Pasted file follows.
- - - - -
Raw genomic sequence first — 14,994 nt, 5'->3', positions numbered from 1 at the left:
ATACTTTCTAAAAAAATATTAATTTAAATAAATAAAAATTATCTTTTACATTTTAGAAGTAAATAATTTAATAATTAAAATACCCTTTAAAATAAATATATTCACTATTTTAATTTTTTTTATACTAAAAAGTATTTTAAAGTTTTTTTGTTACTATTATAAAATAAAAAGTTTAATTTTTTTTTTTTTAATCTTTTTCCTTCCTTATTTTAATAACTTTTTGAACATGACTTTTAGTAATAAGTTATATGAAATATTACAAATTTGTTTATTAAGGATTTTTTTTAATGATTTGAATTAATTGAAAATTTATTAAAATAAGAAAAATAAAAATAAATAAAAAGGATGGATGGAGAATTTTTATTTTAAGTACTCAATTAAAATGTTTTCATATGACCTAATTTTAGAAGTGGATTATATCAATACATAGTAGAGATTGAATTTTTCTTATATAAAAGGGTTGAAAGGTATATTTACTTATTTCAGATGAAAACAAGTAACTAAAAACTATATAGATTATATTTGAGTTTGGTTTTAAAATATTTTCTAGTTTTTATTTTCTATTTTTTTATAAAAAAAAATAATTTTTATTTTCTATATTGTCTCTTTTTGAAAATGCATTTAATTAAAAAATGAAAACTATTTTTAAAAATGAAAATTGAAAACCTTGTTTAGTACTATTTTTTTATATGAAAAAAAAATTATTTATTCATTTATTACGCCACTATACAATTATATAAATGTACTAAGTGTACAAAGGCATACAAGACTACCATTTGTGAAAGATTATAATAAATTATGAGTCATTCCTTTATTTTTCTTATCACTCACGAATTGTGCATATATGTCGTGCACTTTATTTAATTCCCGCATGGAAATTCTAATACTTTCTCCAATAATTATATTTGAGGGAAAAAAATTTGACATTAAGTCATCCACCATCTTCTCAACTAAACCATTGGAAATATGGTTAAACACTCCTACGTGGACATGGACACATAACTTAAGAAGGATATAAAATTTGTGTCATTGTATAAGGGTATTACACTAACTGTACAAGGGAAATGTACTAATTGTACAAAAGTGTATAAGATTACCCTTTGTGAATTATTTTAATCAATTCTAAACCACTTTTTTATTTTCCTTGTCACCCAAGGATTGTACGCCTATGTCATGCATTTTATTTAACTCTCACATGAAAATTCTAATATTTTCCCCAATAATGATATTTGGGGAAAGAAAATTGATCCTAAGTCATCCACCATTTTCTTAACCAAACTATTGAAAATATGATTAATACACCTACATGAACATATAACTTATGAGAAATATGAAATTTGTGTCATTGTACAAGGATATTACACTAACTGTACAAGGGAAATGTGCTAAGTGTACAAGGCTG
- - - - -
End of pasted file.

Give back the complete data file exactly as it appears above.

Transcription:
Raw genomic sequence first — 14,994 nt, 5'->3', positions numbered from 1 at the left:
ATACTTTCTAAAAAAATATTAATTTAAATAAATAAAAATTATCTTTTACATTTTAGAAGTAAATAATTTAATAATTAAAATACCCTTTAAAATAAATATATTCACTATTTTAATTTTTTTTATACTAAAAAGTATTTTAAAGTTTTTTTGTTACTATTATAAAATAAAAAGTTTAATTTTTTTTTTTTTAATCTTTTTCCTTCCTTATTTTAATAACTTTTTGAACATGACTTTTAGTAATAAGTTATATGAAATATTACAAATTTGTTTATTAAGGATTTTTTTTAATGATTTGAATTAATTGAAAATTTATTAAAATAAGAAAAATAAAAATAAATAAAAAGGATGGATGGAGAATTTTTATTTTAAGTACTCAATTAAAATGTTTTCATATGACCTAATTTTAGAAGTGGATTATATCAATACATAGTAGAGATTGAATTTTTCTTATATAAAAGGGTTGAAAGGTATATTTACTTATTTCAGATGAAAACAAGTAACTAAAAACTATATAGATTATATTTGAGTTTGGTTTTAAAATATTTTCTAGTTTTTATTTTCTATTTTTTTATAAAAAAAAATAATTTTTATTTTCTATATTGTCTCTTTTTGAAAATGCATTTAATTAAAAAATGAAAACTATTTTTAAAAATGAAAATTGAAAACCTTGTTTAGTACTATTTTTTTATATGAAAAAAAAATTATTTATTCATTTATTACGCCACTATACAATTATATAAATGTACTAAGTGTACAAAGGCATACAAGACTACCATTTGTGAAAGATTATAATAAATTATGAGTCATTCCTTTATTTTTCTTATCACTCACGAATTGTGCATATATGTCGTGCACTTTATTTAATTCCCGCATGGAAATTCTAATACTTTCTCCAATAATTATATTTGAGGGAAAAAAATTTGACATTAAGTCATCCACCATCTTCTCAACTAAACCATTGGAAATATGGTTAAACACTCCTACGTGGACATGGACACATAACTTAAGAAGGATATAAAATTTGTGTCATTGTATAAGGGTATTACACTAACTGTACAAGGGAAATGTACTAATTGTACAAAAGTGTATAAGATTACCCTTTGTGAATTATTTTAATCAATTCTAAACCACTTTTTTATTTTCCTTGTCACCCAAGGATTGTACGCCTATGTCATGCATTTTATTTAACTCTCACATGAAAATTCTAATATTTTCCCCAATAATGATATTTGGGGAAAGAAAATTGATCCTAAGTCATCCACCATTTTCTTAACCAAACTATTGAAAATATGATTAATACACCTACATGAACATATAACTTATGAGAAATATGAAATTTGTGTCATTGTACAAGGATATTACACTAACTGTACAAGGGAAATGTGCTAAGTGTACAAGGCTG